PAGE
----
November 25, 2009

Film Review: Sweeney Todd: The Demon Barber of Fleet Street / Gavin Tse

Sweeney Todd: The Demon Barber of Fleet Street (2007)
Directed by Tim Burton
Written by Stephen Sondheim, Hugh Wheeler, Christopher Bond, John Logan
Starring: Johnny Depp, Helena Bonham Carter, Alan Rickman, Timothy Spall, Sacha Baron Cohen, Jamie Campbell Bower, Laura Michelle Kelly, Jayne Wisener, Ed Sanders
“There was a barber and his wife, and she was beautiful…”
The story of Sweeney Todd was a story of lust, betrayal and revenge. Sweeney Todd’s mind was bent on revenge after his wife and daughter had been coveted by a corrupt judge, and himself unjustly hurled into prison. The plot was strikingly similar to Alexandre Dumas’s epic novel The Count of Monte Cristo, hence articulating certain espousals of the traditional revenge plot. Yet while there were strong intertextual echoes to Dumas’s novel, Tim Burton’s stylistic play with colours created a gruesome, bleak, gothic atmosphere within the film. The dark, moody aura signified London as a cannibalistic society, “a hole in the world like a great black pit and the vermin of the world inhabit it”. The setting predicated the mode of revenge in the film: the inevitable brutality and ferociousness.

The omnipresence of blood testified to the brutality of revenge in the film – revenge was predominantly direct and physical. Necks were slit, human flesh squished into pastries, and blood spurted in fountains and rivers of death. The blood juxtaposed to the exalted music was highly unsettling, running contrary to audience’s expectations. Burton pushed this gore into his audiences' faces so as to heighten the madness and the destructive fury of Sweeney's obsession with revenge and murder.

Todd’s revenge derived its force from his obsession to regain the past. Todd’s memory of the past was vividly visualized through the use of exaggerated colours in contrast to the somber colour throughout the rest of the film. Yet Todd’s memory was partial and fragmented, and his obsession to recover his past life was ultimately futile, since revenge had altered his personality. Todd’s fragmented self was often portrayed through reflections in broken mirrors, or in distorted reflections from his razor. Such reflections heightened Todd’s fragmented self, his refusal to accept his true self, and his self-hatred as a schizophrenic. This split of self wrought painful emotions to Todd, as dramatised by Burton’s use of colours: lightness and darkness had significant symbolic meaning within the film.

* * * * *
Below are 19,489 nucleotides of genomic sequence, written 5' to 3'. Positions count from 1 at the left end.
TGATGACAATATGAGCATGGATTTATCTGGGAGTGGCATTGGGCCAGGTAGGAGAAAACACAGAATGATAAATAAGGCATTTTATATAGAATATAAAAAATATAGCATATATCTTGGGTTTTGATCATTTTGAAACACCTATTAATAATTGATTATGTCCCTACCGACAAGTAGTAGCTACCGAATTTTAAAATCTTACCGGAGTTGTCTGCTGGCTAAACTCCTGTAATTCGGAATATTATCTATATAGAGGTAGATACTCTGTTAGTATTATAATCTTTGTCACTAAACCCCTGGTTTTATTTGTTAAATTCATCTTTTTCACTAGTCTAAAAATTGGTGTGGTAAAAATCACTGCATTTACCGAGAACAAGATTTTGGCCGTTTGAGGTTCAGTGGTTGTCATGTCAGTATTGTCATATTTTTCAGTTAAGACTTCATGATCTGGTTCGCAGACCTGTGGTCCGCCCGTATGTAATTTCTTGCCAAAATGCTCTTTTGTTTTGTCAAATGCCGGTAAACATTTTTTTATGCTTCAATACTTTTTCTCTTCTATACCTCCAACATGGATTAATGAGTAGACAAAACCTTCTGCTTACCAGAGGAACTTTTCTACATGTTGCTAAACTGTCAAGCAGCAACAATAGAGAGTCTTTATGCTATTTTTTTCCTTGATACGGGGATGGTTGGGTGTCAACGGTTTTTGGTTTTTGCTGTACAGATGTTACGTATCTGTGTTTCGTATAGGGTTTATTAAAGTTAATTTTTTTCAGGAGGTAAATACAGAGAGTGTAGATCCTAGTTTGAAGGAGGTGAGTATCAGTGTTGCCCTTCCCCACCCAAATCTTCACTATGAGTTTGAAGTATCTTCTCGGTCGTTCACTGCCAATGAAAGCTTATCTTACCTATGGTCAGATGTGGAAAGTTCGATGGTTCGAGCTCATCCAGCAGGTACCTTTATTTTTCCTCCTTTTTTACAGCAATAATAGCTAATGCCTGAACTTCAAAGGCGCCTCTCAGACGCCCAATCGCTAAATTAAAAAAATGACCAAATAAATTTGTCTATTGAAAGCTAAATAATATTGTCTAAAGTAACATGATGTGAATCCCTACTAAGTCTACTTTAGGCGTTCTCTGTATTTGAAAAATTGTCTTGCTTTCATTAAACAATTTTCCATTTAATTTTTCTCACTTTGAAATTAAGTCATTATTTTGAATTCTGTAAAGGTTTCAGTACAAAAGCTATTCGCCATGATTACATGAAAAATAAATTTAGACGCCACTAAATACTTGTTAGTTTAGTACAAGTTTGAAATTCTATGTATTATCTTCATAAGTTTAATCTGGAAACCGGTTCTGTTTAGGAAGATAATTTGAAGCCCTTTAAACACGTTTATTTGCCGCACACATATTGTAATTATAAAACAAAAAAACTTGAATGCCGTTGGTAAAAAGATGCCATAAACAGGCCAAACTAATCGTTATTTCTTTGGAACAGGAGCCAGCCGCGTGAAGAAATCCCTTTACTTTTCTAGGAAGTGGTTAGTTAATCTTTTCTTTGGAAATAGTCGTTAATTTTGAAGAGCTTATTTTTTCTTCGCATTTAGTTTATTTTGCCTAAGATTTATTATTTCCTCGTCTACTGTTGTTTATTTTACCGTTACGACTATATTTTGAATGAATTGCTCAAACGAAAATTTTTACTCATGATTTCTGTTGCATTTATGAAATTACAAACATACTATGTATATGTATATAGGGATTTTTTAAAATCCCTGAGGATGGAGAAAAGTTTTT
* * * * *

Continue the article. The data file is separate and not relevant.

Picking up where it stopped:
The symbolic shifts between lightness and darkness offered marked the ambivalence of London as a site of possible salvation and trauma, yet London was predominantly presented as a cannibalistic society where people literally ate other people (Mrs. Lovett became Todd’s accomplice and collaborated in a profitable venture where Mrs. Lovett turned the corpses into seemingly delicious meat pies). Justice served no purpose in the society: judges were corrupted and ordinary inhabitants were vulnerable, or else they had to take up arms against their oppressors. This ambivalence was highlighted by Todd’s epiphany - his decision to vent his murderous rage upon his customers while waiting for another chance to kill Turpin. He was indiscriminate about his victims — he believed that he was punishing the corrupt aristocracy for their exploitation of those below them and, at the same time, saving the lower classes from their misery. In effect, the film raised an important question about revenge: in a society where murder was normalized and the sense of justice eroded, can a just revenge be still possible? If revenge involves a sense of justice, is it still possible in such a perverted society where judgment is confounded and all moral values forsaken?

Figure 1: Sweeney Todd: The Demon Barber of Fleet Street

Figure 2: Sweeney Todd: The Demon Barber of Fleet Street

Gavin Tse is the Academic Secretary of the Society of Comparative Literature, A.A.H.K.U.S.U., Session 2008-2009. He is also a B.A. Year 2 student majoring in Comparative Literature and English Studies.

No comments: